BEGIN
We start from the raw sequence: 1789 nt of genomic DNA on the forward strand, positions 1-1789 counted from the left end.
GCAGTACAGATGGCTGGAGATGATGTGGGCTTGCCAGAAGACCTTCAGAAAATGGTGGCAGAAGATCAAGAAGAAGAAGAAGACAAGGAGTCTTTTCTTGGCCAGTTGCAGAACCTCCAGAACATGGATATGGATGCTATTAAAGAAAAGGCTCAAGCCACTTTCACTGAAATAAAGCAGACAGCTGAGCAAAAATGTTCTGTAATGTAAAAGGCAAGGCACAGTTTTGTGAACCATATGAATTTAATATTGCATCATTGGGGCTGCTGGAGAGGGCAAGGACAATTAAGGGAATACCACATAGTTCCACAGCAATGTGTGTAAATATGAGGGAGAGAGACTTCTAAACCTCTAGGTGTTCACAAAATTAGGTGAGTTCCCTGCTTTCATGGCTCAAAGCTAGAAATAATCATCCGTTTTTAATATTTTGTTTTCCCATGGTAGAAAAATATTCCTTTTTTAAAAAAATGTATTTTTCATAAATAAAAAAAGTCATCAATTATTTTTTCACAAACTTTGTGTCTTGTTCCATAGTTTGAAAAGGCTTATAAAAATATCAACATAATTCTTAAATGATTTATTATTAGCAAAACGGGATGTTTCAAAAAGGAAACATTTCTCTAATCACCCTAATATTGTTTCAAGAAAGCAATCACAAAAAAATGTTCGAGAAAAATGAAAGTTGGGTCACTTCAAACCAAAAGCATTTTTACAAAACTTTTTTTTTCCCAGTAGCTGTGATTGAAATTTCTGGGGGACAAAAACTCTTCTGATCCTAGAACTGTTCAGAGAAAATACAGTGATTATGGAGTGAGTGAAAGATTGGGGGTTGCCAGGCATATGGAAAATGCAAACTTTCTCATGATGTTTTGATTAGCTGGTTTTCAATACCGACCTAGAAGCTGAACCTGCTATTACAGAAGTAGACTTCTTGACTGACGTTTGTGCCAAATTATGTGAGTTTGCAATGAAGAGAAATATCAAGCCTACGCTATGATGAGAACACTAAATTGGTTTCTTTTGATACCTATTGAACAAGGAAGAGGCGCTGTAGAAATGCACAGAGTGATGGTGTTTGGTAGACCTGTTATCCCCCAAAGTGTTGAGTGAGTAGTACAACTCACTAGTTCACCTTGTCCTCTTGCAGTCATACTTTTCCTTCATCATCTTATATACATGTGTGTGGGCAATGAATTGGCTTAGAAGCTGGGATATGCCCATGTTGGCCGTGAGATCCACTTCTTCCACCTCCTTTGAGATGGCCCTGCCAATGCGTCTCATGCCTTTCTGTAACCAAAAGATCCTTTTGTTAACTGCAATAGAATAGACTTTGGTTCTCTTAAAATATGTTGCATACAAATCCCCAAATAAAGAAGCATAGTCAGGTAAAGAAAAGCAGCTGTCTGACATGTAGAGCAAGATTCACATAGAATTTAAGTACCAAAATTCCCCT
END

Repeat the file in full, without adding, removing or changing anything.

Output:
We start from the raw sequence: 1789 nt of genomic DNA on the forward strand, positions 1-1789 counted from the left end.
GCAGTACAGATGGCTGGAGATGATGTGGGCTTGCCAGAAGACCTTCAGAAAATGGTGGCAGAAGATCAAGAAGAAGAAGAAGACAAGGAGTCTTTTCTTGGCCAGTTGCAGAACCTCCAGAACATGGATATGGATGCTATTAAAGAAAAGGCTCAAGCCACTTTCACTGAAATAAAGCAGACAGCTGAGCAAAAATGTTCTGTAATGTAAAAGGCAAGGCACAGTTTTGTGAACCATATGAATTTAATATTGCATCATTGGGGCTGCTGGAGAGGGCAAGGACAATTAAGGGAATACCACATAGTTCCACAGCAATGTGTGTAAATATGAGGGAGAGAGACTTCTAAACCTCTAGGTGTTCACAAAATTAGGTGAGTTCCCTGCTTTCATGGCTCAAAGCTAGAAATAATCATCCGTTTTTAATATTTTGTTTTCCCATGGTAGAAAAATATTCCTTTTTTAAAAAAATGTATTTTTCATAAATAAAAAAAGTCATCAATTATTTTTTCACAAACTTTGTGTCTTGTTCCATAGTTTGAAAAGGCTTATAAAAATATCAACATAATTCTTAAATGATTTATTATTAGCAAAACGGGATGTTTCAAAAAGGAAACATTTCTCTAATCACCCTAATATTGTTTCAAGAAAGCAATCACAAAAAAATGTTCGAGAAAAATGAAAGTTGGGTCACTTCAAACCAAAAGCATTTTTACAAAACTTTTTTTTTCCCAGTAGCTGTGATTGAAATTTCTGGGGGACAAAAACTCTTCTGATCCTAGAACTGTTCAGAGAAAATACAGTGATTATGGAGTGAGTGAAAGATTGGGGGTTGCCAGGCATATGGAAAATGCAAACTTTCTCATGATGTTTTGATTAGCTGGTTTTCAATACCGACCTAGAAGCTGAACCTGCTATTACAGAAGTAGACTTCTTGACTGACGTTTGTGCCAAATTATGTGAGTTTGCAATGAAGAGAAATATCAAGCCTACGCTATGATGAGAACACTAAATTGGTTTCTTTTGATACCTATTGAACAAGGAAGAGGCGCTGTAGAAATGCACAGAGTGATGGTGTTTGGTAGACCTGTTATCCCCCAAAGTGTTGAGTGAGTAGTACAACTCACTAGTTCACCTTGTCCTCTTGCAGTCATACTTTTCCTTCATCATCTTATATACATGTGTGTGGGCAATGAATTGGCTTAGAAGCTGGGATATGCCCATGTTGGCCGTGAGATCCACTTCTTCCACCTCCTTTGAGATGGCCCTGCCAATGCGTCTCATGCCTTTCTGTAACCAAAAGATCCTTTTGTTAACTGCAATAGAATAGACTTTGGTTCTCTTAAAATATGTTGCATACAAATCCCCAAATAAAGAAGCATAGTCAGGTAAAGAAAAGCAGCTGTCTGACATGTAGAGCAAGATTCACATAGAATTTAAGTACCAAAATTCCCCT